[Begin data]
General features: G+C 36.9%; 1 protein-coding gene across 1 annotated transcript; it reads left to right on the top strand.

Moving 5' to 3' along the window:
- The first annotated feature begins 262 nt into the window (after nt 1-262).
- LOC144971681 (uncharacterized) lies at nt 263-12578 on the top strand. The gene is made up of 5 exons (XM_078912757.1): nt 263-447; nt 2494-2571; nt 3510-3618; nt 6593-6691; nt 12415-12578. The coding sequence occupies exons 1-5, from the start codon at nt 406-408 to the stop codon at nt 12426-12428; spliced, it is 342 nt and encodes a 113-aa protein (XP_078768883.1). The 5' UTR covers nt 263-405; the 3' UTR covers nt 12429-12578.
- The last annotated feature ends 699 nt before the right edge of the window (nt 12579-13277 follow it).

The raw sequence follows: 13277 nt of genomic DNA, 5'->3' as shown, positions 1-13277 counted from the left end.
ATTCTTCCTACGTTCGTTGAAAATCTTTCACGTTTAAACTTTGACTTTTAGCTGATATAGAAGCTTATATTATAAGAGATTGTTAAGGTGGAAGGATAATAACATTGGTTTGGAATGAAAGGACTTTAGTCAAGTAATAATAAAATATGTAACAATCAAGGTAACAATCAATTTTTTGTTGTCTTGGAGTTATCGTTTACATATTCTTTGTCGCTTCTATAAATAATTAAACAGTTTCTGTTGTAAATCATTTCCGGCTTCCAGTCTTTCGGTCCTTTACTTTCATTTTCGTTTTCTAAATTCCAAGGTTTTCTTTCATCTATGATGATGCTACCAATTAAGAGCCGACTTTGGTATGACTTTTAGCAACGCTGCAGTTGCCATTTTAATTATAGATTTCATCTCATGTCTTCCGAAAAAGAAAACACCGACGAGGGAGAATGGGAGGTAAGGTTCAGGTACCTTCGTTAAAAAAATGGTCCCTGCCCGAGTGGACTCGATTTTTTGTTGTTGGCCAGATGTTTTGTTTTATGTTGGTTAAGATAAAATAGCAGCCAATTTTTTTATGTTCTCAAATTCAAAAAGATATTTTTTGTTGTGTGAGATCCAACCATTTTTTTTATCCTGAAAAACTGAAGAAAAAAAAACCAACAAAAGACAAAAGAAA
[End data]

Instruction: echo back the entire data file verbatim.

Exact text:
General features: G+C 36.9%; 1 protein-coding gene across 1 annotated transcript; it reads left to right on the top strand.

Moving 5' to 3' along the window:
- The first annotated feature begins 262 nt into the window (after nt 1-262).
- LOC144971681 (uncharacterized) lies at nt 263-12578 on the top strand. The gene is made up of 5 exons (XM_078912757.1): nt 263-447; nt 2494-2571; nt 3510-3618; nt 6593-6691; nt 12415-12578. The coding sequence occupies exons 1-5, from the start codon at nt 406-408 to the stop codon at nt 12426-12428; spliced, it is 342 nt and encodes a 113-aa protein (XP_078768883.1). The 5' UTR covers nt 263-405; the 3' UTR covers nt 12429-12578.
- The last annotated feature ends 699 nt before the right edge of the window (nt 12579-13277 follow it).

The raw sequence follows: 13277 nt of genomic DNA, 5'->3' as shown, positions 1-13277 counted from the left end.
ATTCTTCCTACGTTCGTTGAAAATCTTTCACGTTTAAACTTTGACTTTTAGCTGATATAGAAGCTTATATTATAAGAGATTGTTAAGGTGGAAGGATAATAACATTGGTTTGGAATGAAAGGACTTTAGTCAAGTAATAATAAAATATGTAACAATCAAGGTAACAATCAATTTTTTGTTGTCTTGGAGTTATCGTTTACATATTCTTTGTCGCTTCTATAAATAATTAAACAGTTTCTGTTGTAAATCATTTCCGGCTTCCAGTCTTTCGGTCCTTTACTTTCATTTTCGTTTTCTAAATTCCAAGGTTTTCTTTCATCTATGATGATGCTACCAATTAAGAGCCGACTTTGGTATGACTTTTAGCAACGCTGCAGTTGCCATTTTAATTATAGATTTCATCTCATGTCTTCCGAAAAAGAAAACACCGACGAGGGAGAATGGGAGGTAAGGTTCAGGTACCTTCGTTAAAAAAATGGTCCCTGCCCGAGTGGACTCGATTTTTTGTTGTTGGCCAGATGTTTTGTTTTATGTTGGTTAAGATAAAATAGCAGCCAATTTTTTTATGTTCTCAAATTCAAAAAGATATTTTTTGTTGTGTGAGATCCAACCATTTTTTTTATCCTGAAAAACTGAAGAAAAAAAAACCAACAAAAGACAAAAGAAA